As a psychiatrist I have been concerned about violence throughout my career. There is certainly too much violence in our world and in our country. As a society we need to focus on reducing violence, not condoning it. Violence of course comes in many forms, from bullying in our schools to sexual, physical and emotional abuse in our homes and workplaces, and of course murder in our homes and streets. We certainly don’t punish bullies by bullying them, nor should we punish abusers by abusing them, nor should we punish murderers by murdering them. Elective murder by the state is not the best we can do as a civilized society. We can do better, and we should. It is not a good example to murder to show that murder is wrong.

Let me discuss healing, as healing from wounds is what we as physicians try our best to do in our practice of medicine. Psychiatrists focus of course on emotional wounds, which we know can be just as traumatic and long lasting as physical wounds, if not more so. Emotional wounds can actually last a lifetime, if not even longer, as we have seen from stories of children of holocaust survivors. Murder of a loved one is such a trauma, such a deep emotional wound, that healing is at best a long and tortuous road, requiring as much support and love a family and community can provide. Do we honestly think that putting a convicted murderer to death by taking 10 to 20 or more years of trials and appeals helps the process of healing for victims (family members, colleagues and friends) of the crime of murder? Many years of publicity and personal appearances by family and others just perpetuates the pain and re-opens the wounds of such a violent death of a loved one. Administering the death penalty thus interferes with healing, with the emotional attempts at “closure” for the victims of murder, rather than “strengthening the laws for crime victims.”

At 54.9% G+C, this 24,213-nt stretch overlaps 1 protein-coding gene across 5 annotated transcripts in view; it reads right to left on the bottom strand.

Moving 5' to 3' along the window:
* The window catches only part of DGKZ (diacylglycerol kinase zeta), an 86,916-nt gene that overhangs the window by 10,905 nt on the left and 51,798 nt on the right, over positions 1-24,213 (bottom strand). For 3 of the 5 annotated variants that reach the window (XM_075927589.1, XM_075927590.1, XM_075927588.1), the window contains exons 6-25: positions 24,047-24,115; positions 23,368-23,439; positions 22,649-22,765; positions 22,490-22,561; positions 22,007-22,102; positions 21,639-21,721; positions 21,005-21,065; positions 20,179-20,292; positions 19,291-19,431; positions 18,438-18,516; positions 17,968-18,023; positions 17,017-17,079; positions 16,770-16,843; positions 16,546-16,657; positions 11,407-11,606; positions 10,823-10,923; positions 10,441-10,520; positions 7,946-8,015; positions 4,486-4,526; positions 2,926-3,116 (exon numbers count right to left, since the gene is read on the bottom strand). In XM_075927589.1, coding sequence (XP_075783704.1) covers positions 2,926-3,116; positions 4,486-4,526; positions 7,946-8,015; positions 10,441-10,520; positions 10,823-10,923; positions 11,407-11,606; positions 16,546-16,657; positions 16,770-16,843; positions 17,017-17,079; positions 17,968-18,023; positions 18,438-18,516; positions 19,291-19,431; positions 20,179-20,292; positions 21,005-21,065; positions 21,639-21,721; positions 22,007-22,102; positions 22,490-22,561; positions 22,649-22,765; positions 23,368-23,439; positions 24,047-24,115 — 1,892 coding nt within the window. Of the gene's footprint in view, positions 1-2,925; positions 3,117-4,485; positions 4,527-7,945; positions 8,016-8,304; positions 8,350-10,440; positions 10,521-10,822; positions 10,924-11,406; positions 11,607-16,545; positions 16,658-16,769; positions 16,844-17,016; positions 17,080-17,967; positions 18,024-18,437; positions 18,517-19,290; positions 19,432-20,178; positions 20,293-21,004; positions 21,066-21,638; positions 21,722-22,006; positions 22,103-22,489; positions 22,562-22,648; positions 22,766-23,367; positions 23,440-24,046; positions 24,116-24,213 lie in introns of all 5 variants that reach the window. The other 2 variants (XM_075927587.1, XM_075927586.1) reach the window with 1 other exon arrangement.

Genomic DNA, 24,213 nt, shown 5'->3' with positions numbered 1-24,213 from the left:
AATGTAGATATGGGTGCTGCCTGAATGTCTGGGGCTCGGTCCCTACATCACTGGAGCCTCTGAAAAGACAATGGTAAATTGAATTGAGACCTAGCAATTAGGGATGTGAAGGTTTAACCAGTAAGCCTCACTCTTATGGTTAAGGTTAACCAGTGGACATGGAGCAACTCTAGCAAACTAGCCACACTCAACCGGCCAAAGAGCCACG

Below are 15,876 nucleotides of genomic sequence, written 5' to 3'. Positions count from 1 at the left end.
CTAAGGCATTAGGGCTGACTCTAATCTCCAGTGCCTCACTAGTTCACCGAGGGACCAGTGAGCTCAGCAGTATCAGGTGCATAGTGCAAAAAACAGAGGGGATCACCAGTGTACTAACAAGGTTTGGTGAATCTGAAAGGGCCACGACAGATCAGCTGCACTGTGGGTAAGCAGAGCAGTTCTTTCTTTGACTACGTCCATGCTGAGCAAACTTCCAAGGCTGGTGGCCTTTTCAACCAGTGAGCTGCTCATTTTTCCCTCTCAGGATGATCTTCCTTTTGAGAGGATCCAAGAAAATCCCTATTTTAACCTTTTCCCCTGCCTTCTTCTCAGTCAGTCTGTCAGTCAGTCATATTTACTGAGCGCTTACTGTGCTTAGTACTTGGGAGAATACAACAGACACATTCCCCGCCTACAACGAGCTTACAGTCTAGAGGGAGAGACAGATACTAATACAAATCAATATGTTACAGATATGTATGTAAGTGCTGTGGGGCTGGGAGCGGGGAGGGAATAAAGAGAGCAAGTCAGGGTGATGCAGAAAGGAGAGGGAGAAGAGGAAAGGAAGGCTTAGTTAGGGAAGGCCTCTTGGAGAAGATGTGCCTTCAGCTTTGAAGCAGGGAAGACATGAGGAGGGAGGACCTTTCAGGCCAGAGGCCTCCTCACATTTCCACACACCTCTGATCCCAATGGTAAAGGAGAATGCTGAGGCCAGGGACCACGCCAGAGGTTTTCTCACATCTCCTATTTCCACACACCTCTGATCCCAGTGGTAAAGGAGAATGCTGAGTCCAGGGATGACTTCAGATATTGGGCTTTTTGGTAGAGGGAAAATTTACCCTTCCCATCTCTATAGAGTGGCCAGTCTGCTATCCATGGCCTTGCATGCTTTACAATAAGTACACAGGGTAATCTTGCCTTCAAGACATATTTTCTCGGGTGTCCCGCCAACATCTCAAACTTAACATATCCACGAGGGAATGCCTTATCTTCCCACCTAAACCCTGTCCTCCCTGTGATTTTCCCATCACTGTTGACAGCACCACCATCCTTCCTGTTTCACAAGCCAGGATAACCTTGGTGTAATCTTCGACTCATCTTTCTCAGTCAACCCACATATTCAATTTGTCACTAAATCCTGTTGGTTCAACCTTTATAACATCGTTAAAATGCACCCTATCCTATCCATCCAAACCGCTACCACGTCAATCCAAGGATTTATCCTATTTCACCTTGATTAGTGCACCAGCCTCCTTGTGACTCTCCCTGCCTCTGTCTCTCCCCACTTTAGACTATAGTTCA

In thinking about wounds related to the death penalty there is another important factor to consider, namely the emotional wounds inflicted on those individuals who are involved in the procedures and administration of the death penalty. As a member of the New Hampshire Coalition to Abolish the Death Penalty I have heard and read about the effects on those individuals who participate in the process of administering the death penalty, the actual process of killing of those on death rows around the country. Wardens, prison workers, prosecutors and defense attorneys have experienced depression, anxiety and PTSD as a result of participating in the death penalty process. Since we all know that killing is really only reasonable if we have no other choice to defend ourselves or others, do we want to continue to subject so many individuals and state workers to this “heinous” process of killing when life without parole is available as an alternative?

I have discussed above only some of the many sound and compelling reasons why the death penalty is unreasonable for our state and society to maintain. I am reminded often of the final lines of John Donne’s 17th century poem “No Man is an Island” as a potent argument for ending the death penalty:

“Any man’s death diminishes me,

because I’m involved in mankind,

and therefore never send to know

for whom the bell tolls;

it tolls for thee.”

Source: fosters.com, Opinion, March 11, 2018. Leonard Korn, MD, is a psychiatrist in Portsmouth and a member of the New Hampshire Coalition to Abolish the Death Penalty.


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"One is absolutely sickened, not by the crimes that the wicked have committed,
but by the punishments that the good have inflicted." -- Oscar Wilde